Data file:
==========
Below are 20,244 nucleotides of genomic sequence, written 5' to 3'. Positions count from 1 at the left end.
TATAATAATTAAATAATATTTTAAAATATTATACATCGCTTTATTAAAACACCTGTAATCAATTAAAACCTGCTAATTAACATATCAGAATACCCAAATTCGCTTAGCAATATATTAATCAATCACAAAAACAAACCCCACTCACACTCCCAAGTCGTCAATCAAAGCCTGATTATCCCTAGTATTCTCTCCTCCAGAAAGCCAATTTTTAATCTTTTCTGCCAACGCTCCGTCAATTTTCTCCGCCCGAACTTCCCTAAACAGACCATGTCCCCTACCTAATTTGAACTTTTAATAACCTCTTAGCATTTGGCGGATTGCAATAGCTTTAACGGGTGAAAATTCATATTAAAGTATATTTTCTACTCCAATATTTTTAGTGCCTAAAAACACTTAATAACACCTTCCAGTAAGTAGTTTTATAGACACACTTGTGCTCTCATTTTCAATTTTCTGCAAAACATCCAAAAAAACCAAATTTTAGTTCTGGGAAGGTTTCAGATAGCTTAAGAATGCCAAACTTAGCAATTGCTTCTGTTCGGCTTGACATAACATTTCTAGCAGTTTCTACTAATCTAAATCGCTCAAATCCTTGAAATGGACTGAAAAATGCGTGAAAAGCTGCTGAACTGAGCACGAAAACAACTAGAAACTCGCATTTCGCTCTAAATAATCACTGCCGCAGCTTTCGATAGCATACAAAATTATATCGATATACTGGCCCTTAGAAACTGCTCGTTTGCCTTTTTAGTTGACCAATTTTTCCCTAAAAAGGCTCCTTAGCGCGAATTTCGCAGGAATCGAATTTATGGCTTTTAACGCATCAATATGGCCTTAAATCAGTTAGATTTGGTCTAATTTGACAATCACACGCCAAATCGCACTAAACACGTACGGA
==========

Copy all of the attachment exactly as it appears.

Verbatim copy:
Below are 20,244 nucleotides of genomic sequence, written 5' to 3'. Positions count from 1 at the left end.
TATAATAATTAAATAATATTTTAAAATATTATACATCGCTTTATTAAAACACCTGTAATCAATTAAAACCTGCTAATTAACATATCAGAATACCCAAATTCGCTTAGCAATATATTAATCAATCACAAAAACAAACCCCACTCACACTCCCAAGTCGTCAATCAAAGCCTGATTATCCCTAGTATTCTCTCCTCCAGAAAGCCAATTTTTAATCTTTTCTGCCAACGCTCCGTCAATTTTCTCCGCCCGAACTTCCCTAAACAGACCATGTCCCCTACCTAATTTGAACTTTTAATAACCTCTTAGCATTTGGCGGATTGCAATAGCTTTAACGGGTGAAAATTCATATTAAAGTATATTTTCTACTCCAATATTTTTAGTGCCTAAAAACACTTAATAACACCTTCCAGTAAGTAGTTTTATAGACACACTTGTGCTCTCATTTTCAATTTTCTGCAAAACATCCAAAAAAACCAAATTTTAGTTCTGGGAAGGTTTCAGATAGCTTAAGAATGCCAAACTTAGCAATTGCTTCTGTTCGGCTTGACATAACATTTCTAGCAGTTTCTACTAATCTAAATCGCTCAAATCCTTGAAATGGACTGAAAAATGCGTGAAAAGCTGCTGAACTGAGCACGAAAACAACTAGAAACTCGCATTTCGCTCTAAATAATCACTGCCGCAGCTTTCGATAGCATACAAAATTATATCGATATACTGGCCCTTAGAAACTGCTCGTTTGCCTTTTTAGTTGACCAATTTTTCCCTAAAAAGGCTCCTTAGCGCGAATTTCGCAGGAATCGAATTTATGGCTTTTAACGCATCAATATGGCCTTAAATCAGTTAGATTTGGTCTAATTTGACAATCACACGCCAAATCGCACTAAACACGTACGGA